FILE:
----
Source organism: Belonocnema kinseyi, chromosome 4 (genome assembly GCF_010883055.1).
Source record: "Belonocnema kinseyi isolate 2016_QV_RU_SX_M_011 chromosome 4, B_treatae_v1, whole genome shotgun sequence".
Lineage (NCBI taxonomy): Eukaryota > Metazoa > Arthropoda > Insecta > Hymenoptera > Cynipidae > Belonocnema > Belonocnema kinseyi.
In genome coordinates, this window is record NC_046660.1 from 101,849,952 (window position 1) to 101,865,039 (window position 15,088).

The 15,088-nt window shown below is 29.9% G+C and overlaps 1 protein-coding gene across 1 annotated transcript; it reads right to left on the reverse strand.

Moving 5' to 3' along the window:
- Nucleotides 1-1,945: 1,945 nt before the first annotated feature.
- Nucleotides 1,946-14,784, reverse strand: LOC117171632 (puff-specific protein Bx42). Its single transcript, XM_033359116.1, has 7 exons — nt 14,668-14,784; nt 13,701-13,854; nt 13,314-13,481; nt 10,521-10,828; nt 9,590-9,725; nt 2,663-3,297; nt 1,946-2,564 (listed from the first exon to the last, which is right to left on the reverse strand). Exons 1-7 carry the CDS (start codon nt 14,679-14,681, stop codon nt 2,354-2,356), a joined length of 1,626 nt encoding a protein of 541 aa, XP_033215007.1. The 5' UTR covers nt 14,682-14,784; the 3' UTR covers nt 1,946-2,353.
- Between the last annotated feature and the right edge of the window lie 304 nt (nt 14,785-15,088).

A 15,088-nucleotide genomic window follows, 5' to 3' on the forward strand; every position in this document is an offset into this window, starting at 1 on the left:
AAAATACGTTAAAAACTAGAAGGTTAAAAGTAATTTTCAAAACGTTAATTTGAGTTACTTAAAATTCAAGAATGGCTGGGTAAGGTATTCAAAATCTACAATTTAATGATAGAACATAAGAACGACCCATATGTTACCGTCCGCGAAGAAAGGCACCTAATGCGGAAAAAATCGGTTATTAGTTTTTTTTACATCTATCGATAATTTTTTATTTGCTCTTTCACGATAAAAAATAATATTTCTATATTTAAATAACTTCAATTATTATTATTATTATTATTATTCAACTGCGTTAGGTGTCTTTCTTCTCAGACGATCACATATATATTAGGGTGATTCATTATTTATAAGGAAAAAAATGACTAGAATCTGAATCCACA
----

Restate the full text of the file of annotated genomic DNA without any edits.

Source organism: Belonocnema kinseyi, chromosome 4 (genome assembly GCF_010883055.1).
Source record: "Belonocnema kinseyi isolate 2016_QV_RU_SX_M_011 chromosome 4, B_treatae_v1, whole genome shotgun sequence".
Lineage (NCBI taxonomy): Eukaryota > Metazoa > Arthropoda > Insecta > Hymenoptera > Cynipidae > Belonocnema > Belonocnema kinseyi.
In genome coordinates, this window is record NC_046660.1 from 101,849,952 (window position 1) to 101,865,039 (window position 15,088).

The 15,088-nt window shown below is 29.9% G+C and overlaps 1 protein-coding gene across 1 annotated transcript; it reads right to left on the reverse strand.

Moving 5' to 3' along the window:
- Nucleotides 1-1,945: 1,945 nt before the first annotated feature.
- Nucleotides 1,946-14,784, reverse strand: LOC117171632 (puff-specific protein Bx42). Its single transcript, XM_033359116.1, has 7 exons — nt 14,668-14,784; nt 13,701-13,854; nt 13,314-13,481; nt 10,521-10,828; nt 9,590-9,725; nt 2,663-3,297; nt 1,946-2,564 (listed from the first exon to the last, which is right to left on the reverse strand). Exons 1-7 carry the CDS (start codon nt 14,679-14,681, stop codon nt 2,354-2,356), a joined length of 1,626 nt encoding a protein of 541 aa, XP_033215007.1. The 5' UTR covers nt 14,682-14,784; the 3' UTR covers nt 1,946-2,353.
- Between the last annotated feature and the right edge of the window lie 304 nt (nt 14,785-15,088).

A 15,088-nucleotide genomic window follows, 5' to 3' on the forward strand; every position in this document is an offset into this window, starting at 1 on the left:
AAAATACGTTAAAAACTAGAAGGTTAAAAGTAATTTTCAAAACGTTAATTTGAGTTACTTAAAATTCAAGAATGGCTGGGTAAGGTATTCAAAATCTACAATTTAATGATAGAACATAAGAACGACCCATATGTTACCGTCCGCGAAGAAAGGCACCTAATGCGGAAAAAATCGGTTATTAGTTTTTTTTACATCTATCGATAATTTTTTATTTGCTCTTTCACGATAAAAAATAATATTTCTATATTTAAATAACTTCAATTATTATTATTATTATTATTATTCAACTGCGTTAGGTGTCTTTCTTCTCAGACGATCACATATATATTAGGGTGATTCATTATTTATAAGGAAAAAAATGACTAGAATCTGAATCCACA